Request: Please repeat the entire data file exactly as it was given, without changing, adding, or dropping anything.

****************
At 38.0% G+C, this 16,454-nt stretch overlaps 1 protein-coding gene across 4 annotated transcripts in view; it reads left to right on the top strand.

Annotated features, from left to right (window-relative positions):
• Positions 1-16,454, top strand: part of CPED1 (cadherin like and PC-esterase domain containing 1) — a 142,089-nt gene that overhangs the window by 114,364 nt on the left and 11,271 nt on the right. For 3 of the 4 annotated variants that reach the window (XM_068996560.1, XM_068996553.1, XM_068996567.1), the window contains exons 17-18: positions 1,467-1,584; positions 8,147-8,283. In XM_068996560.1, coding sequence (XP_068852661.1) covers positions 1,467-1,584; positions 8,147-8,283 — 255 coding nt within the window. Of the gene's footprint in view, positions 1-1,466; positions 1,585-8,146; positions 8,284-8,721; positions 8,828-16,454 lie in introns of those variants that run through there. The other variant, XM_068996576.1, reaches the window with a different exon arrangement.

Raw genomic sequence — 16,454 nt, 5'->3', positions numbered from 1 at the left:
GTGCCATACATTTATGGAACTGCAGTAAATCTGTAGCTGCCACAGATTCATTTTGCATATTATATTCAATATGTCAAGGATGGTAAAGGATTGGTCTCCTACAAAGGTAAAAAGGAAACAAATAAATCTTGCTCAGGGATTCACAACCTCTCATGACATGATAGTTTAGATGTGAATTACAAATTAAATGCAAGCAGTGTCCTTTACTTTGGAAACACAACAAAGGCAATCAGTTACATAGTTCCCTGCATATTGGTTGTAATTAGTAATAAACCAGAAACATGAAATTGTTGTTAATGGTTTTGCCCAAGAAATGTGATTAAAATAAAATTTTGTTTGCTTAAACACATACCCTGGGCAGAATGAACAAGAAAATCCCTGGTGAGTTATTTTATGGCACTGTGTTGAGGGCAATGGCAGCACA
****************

At 38.0% G+C, this 16,454-nt stretch overlaps 1 protein-coding gene across 4 annotated transcripts in view; it reads left to right on the top strand.

Annotated features, from left to right (window-relative positions):
• Positions 1-16,454, top strand: part of CPED1 (cadherin like and PC-esterase domain containing 1) — a 142,089-nt gene that overhangs the window by 114,364 nt on the left and 11,271 nt on the right. For 3 of the 4 annotated variants that reach the window (XM_068996560.1, XM_068996553.1, XM_068996567.1), the window contains exons 17-18: positions 1,467-1,584; positions 8,147-8,283. In XM_068996560.1, coding sequence (XP_068852661.1) covers positions 1,467-1,584; positions 8,147-8,283 — 255 coding nt within the window. Of the gene's footprint in view, positions 1-1,466; positions 1,585-8,146; positions 8,284-8,721; positions 8,828-16,454 lie in introns of those variants that run through there. The other variant, XM_068996576.1, reaches the window with a different exon arrangement.

Raw genomic sequence — 16,454 nt, 5'->3', positions numbered from 1 at the left:
GTGCCATACATTTATGGAACTGCAGTAAATCTGTAGCTGCCACAGATTCATTTTGCATATTATATTCAATATGTCAAGGATGGTAAAGGATTGGTCTCCTACAAAGGTAAAAAGGAAACAAATAAATCTTGCTCAGGGATTCACAACCTCTCATGACATGATAGTTTAGATGTGAATTACAAATTAAATGCAAGCAGTGTCCTTTACTTTGGAAACACAACAAAGGCAATCAGTTACATAGTTCCCTGCATATTGGTTGTAATTAGTAATAAACCAGAAACATGAAATTGTTGTTAATGGTTTTGCCCAAGAAATGTGATTAAAATAAAATTTTGTTTGCTTAAACACATACCCTGGGCAGAATGAACAAGAAAATCCCTGGTGAGTTATTTTATGGCACTGTGTTGAGGGCAATGGCAGCACA